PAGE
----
CFD Publications

Home Up Search

Pandemic Influenza


To Order
Preparedness Info
Recipe of the Month
Recipe Archives
Reference Links
Commercial Links
Book Reviews
Reading and Reference
Cheryl's Talks
Blog Links


U.S. Department of Health and Human Services Secretary Michael Leavitt helped bring the affect of a pandemic home when he stated “Pandemics are global in nature, but their impact is local. When the next pandemic strikes, as it surely will, it is likely to touch the lives of every individual, family, and community.”

At a Pandemic Influenza Summit in Baltimore, Maryland, he stated “Any community that fails to prepare [for pandemic influenza] and expects the federal government will come to the rescue is tragically wrong.”

What is influenza or the flu?
Influenza or the flu is an acute viral infection of the respiratory tract caused by one of three strains of influenza virus – A, B, or C. Symptoms include fever, chills, body aches, headache, fatigue, dry cough, sore throat and congestion.

What is pandemic influenza?
Pandemic influenza is a global outbreak of influenza to which people have little or no immunity and for which there is no vaccine. The infection spreads easily, causes serious disease and can spread world wide very quickly. Symptoms can include diarrhea, nausea, and vomiting as well as normal flu symptoms.

There are three prerequisites for the start of an influenza pandemic:
1. A new influenza virus needs to be introduced to which humans have little or no immunity.
2. The new virus must be able to replicate in humans and cause disease.
3. The new virus must be able to efficiently transmit itself from one human to another.

There are about 3 pandemics each century. The three pandemics in the 20th century occurred in 1918-19, 1957-58, and 1968-69.

1968-69 34,000+ deaths in U.S.
  700,000+ deaths worldwide
1957-58 70,000+ deaths in U.S.
  1 to 2 million deaths worldwide
1918-19 675,000+ deaths in U.S.
  50 to 100 million deaths worldwide

The number of deaths depended more on the virulence of the virus than on treatments available. More Americans died of the flu in 1918-19 than died in WWI. In fact, more Americans died of the 1918 flu than died in all the wars in the 20th century.

There are some facts about vaccines that should be understood when discussing pandemic influenza.
• Vaccines are virus specific. They are only effective against one form of one virus.
• They protect but are not 100% effective.
• They do not cure influenza.
• Yearly flu vaccines are developed based on informed predictions of which flu strain will be most predominant that year.
• A pandemic virus is unknown until it infects and it will take at least six months to develop a vaccine against it.

Why should I be concerned about pandemic flu?
• There is no sure way to stop a pandemic from occurring.
• We cannot predict when the next flu pandemic will occur BUT the longest period between pandemics has been 42 years. The last one occurred in 1969.
• We cannot prepare a vaccine until the flu begins infecting people.
• We cannot prevent the spread of influenza without very exacting measures; it is very contagious.
• We cannot cure influenza.
• We cannot cure viral pneumonia, a possible secondary infection to flu.
• Bacterial pneumonia, another possible secondary infection, has a 20-30% death rate even with antibiotics.
• Flu symptoms may be more severe during a pandemic and the flu may have more complications.
• Even healthy people are at increased risk for serious complications during a flu pandemic.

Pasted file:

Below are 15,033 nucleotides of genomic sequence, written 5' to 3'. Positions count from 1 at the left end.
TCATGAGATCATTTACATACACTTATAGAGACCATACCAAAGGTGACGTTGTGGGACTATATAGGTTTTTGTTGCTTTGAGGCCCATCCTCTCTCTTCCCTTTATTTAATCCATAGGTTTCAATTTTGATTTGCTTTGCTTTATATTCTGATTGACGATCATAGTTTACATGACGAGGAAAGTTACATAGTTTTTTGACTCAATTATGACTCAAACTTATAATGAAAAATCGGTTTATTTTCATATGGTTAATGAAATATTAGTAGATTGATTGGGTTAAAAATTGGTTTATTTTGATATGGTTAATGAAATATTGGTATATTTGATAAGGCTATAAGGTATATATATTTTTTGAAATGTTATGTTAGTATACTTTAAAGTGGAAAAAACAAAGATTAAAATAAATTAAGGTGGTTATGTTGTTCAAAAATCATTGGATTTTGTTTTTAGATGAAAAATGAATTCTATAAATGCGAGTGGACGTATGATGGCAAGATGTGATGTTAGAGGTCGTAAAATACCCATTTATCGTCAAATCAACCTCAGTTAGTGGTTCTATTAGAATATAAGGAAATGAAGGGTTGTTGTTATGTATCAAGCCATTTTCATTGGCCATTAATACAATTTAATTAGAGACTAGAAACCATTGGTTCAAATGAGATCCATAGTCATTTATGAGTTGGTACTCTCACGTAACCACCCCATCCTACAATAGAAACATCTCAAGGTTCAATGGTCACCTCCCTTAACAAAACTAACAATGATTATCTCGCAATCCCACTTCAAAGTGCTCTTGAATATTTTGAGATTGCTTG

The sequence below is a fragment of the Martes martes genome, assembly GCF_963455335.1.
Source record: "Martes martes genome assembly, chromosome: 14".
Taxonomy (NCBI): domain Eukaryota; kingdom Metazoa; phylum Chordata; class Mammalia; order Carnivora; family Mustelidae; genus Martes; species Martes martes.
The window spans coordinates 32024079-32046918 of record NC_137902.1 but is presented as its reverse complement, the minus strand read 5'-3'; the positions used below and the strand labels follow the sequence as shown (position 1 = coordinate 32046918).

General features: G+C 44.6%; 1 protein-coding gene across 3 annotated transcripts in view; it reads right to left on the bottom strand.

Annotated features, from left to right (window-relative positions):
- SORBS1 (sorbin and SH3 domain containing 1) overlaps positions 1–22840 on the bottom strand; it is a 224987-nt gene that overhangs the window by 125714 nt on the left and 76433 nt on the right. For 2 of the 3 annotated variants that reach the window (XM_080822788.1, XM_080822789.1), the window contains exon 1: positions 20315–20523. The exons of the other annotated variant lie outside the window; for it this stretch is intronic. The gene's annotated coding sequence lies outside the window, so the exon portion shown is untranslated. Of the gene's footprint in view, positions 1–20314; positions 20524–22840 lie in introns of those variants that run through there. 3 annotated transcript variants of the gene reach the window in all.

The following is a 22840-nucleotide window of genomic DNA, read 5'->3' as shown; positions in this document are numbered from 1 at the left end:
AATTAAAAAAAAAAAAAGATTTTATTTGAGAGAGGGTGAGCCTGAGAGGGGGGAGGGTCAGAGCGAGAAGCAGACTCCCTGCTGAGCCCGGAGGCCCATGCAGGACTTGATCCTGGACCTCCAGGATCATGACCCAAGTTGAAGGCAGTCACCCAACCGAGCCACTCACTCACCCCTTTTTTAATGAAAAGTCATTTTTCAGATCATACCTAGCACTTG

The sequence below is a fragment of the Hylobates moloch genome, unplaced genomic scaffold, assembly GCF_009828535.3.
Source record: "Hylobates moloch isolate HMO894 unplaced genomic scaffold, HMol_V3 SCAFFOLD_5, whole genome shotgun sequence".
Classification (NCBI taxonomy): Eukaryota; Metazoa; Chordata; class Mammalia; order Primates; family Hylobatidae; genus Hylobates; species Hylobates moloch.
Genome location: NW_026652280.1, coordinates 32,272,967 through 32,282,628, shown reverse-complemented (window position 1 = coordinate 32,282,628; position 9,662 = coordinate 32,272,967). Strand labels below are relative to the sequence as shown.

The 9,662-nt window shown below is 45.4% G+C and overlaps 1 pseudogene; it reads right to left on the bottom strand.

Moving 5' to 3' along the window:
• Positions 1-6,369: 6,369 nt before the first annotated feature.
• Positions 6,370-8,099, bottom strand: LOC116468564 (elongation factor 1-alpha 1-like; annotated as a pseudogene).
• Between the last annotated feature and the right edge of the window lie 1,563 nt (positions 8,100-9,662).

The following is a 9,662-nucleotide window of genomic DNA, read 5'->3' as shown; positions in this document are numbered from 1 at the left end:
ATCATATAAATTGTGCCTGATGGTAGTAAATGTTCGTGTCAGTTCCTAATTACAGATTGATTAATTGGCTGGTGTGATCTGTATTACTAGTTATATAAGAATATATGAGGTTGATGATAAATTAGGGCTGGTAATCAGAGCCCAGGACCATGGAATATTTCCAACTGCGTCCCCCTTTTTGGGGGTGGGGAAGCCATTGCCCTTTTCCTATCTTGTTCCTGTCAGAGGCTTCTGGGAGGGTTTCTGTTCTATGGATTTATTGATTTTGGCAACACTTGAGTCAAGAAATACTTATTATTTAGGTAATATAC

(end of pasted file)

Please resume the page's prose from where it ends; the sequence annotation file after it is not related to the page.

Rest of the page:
• The number of deaths could be high.
• We know little more than they did in 1918 about how to cure the flu or how to prevent it. We only know how to lessen the impact IF those measures are implemented.

How will a pandemic affect me?
• 50% of the population could become infected.
• Work absenteeism is expected to be about 40% which could result in disruption of normal utilities, banking, businesses, etc.
• A pandemic could last 12 to 24 months.
• Communities could be affected by several waves lasting 3 to 8 weeks each.
• Vaccines and antiviral drugs will be in short supply and vaccines will not be available until at least the second wave of flu.
• Available healthcare will be limited because of high demand.
• You will probably be on your own or have limited assistance.

The current (2007) concern of health officials is the H5N1 avian influenza. It is a particularly virulent virus in birds, causing widespread death in flocks in a short period of time. It spreads from wild birds to domestic birds and can be transmitted to mammals. It has spread to humans who have had close contact with infected domesticated birds. It has met 2 of the 3 prerequisites for a pandemic to occur. Currently, it has not spread from human to human but that is the fear because it continues to evolve. If that were to happen, we would have a pandemic. Officials are trying to keep the virus from spreading by trying to eliminate it from chicken populations through mass slaughter and vaccines. The H5N1 appears to have similarities to the virus which caused the 1918-19 pandemic, so we can look to that pandemic to learn how to treat and prepare for the next pandemic.


The Great Influenza: The Story of the Deadliest Pandemic in History by John M. Barry

Influenza Pandemic Preparation and Response: A Citizen’s Guide by the Mid-Peninsula Citizen’s Preparedness Committee

Eastern Idaho Public Health District


An interview with virologist Nathan Wolfe when he visited Houston in May 2010 (found in the Houston Chronicle Sunday, May 30, 2010)

How Prepared Are We for the Next Great Flu Breakout?: Why We're Losing the War Against Influenza by John M. Barry from the World Policy Journal Summer 2010


A Pandemic Influenza Powerpoint presentation is available upon request from



Send mail to with questions or comments about this web site.
Copyright © 2004 - 2013 Cheryl Driggs
Last modified: 07/15/2013